Workshops by George Eugeniou
Theatro Technis is proud to announce a new season of study exploring Greek Theatre. In these Masterclasses we will be getting to grips with the cradle of Western Theatre and look through time from the primitive tribes in pre-Athens Greece to the sophisticated Athenian Theatre. Socrates considered the highest kind of school.
Each Masterclass will be four hours long and are structured so you can just go to one or all six. They aren’t lectures - you will be exploring these issues practically, so bring some comfy shoes and clothes
13th June 14:00 till 18:00 £20
Origins Exploring theatre’s origins, this session is ideal for those new to the subject, or those wishing to compound their current knowledge with greater detail.
20th June 14:00 till 18:00 £20
Aeschylus Named The Father of Tragedy, we will be analysing the foundations of the original tear-jerker, through the first play performed of the Oedipus saga, Seven against Thebes.
11th July 14:00 till 18:00 £20
Sophocles Noted for putting a third actor on stage, Oedipus the King is probably the most well known Ancient Greek play today. If you have a soft spot for the Theban plays – this is the workshop for you.
25th July 14:00 till 18:00 £20
Eurypides Considered the last of the three great tragedians, he transformed traditional Attic tragedy through the depiction of strong women and intelligent slaves.
7th August 14:00 till 18:00 £20
Aristophanes Cited as the Prince of Ancient Comedy, like the satire of today, his plays were feared by the influential men of his time. His work is the only extant example of the genre Old Comedy.
8th August 14:00 till 18:00 £20
Influence Definitely the session for you if you want to uncover why 2500 year old art is still relevant today, and how Ancient Greek Theatre shaped the Western way of thinking.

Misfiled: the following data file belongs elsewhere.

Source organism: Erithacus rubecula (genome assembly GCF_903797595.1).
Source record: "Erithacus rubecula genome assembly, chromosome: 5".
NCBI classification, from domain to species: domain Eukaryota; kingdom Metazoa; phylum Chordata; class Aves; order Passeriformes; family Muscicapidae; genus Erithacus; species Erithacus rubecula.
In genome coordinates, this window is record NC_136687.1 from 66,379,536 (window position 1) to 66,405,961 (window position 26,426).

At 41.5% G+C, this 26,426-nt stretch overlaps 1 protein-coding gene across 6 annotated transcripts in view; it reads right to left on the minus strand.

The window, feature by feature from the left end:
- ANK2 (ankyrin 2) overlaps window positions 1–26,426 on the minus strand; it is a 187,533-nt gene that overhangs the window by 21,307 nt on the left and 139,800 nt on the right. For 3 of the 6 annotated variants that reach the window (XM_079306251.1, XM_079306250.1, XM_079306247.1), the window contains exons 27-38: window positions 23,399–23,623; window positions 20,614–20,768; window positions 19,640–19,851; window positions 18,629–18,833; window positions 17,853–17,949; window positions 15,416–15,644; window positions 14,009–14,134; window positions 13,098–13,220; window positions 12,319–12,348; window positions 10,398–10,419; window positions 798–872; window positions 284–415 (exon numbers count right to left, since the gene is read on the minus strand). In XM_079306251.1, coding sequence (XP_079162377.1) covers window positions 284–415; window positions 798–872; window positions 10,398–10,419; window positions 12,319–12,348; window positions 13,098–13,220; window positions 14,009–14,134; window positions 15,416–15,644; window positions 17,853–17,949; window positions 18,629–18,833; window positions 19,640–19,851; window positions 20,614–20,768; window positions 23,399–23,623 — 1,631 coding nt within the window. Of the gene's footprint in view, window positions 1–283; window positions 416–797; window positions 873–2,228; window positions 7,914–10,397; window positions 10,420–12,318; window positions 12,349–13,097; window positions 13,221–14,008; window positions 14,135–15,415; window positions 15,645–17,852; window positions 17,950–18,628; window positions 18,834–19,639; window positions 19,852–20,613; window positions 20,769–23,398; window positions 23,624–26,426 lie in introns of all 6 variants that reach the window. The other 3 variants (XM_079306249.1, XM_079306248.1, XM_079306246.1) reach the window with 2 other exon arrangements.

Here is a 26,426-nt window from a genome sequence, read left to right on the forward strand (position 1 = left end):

Translator: Philipe Vellacott
The Phoenician Women is a tragedy by Euripides
based on the same story as Aeschylus' play Seven
Against Thebes. The title refers to the Greek
chorus, which is composed of Phoenician women
on their way to Delphi who are trapped in Thebes
by the war.
Unlike some of Euripides' other plays, the chorus
does not play a significant role in the plot,
but represents the innocent and neutral people
that very often are found in the middle of
war situations. Patriotism is a significant theme
in the story, as Polynices talks a great deal about
his love for the city of Thebes but has brought an
army to destroy it; Creon is also forced to make
a choice between saving the city and saving the
life of his son. Euripides wrote the play around 408 BC, under the influence of a big defeat of his homeland,
Athens, who faced a military disaster at that time.
The performance is the second part of a cycle of five plays to be performed on the story of Oedipus by the
three ancient Greek tragedians, Aeskylus, Sofocles and Euripides.
Directed by George Eugeniou
Set and Costume Designer Bryan Woltjen
Costume Designer Ana Vana
23rd June to 26th June at 7.30 pm
27th June at 4 pm
Tickets £10 (£8 conc)
Presented by Theatro Technis in association with the "National Federation of Cypriots in Great Britain" to coincide with the 36th Anniversary of the Greek Junta Coup and the Turkish Invasion, the Ethnic cleansing of 200,000 Greek Cypriots and the occupation of 37% the Republic of Cyprus.
Tuesday 13th July 2008:
"Raising of the flag of the Republic of Cyprus at Theatro Technis"
"Building on the Foundations" - Theatro Technis documentary and archives project
Wednesday 14th July 2008:
Lobby for Cyprus Seminar - "Law and Ethics of Turkish occupation of Cyprus"
Sunday 20th July 2008:
National Federation of Cypriots in Great Britain"Rally for Cyprus" - Demonstration from Turkish Embassy to Trafalgar Square
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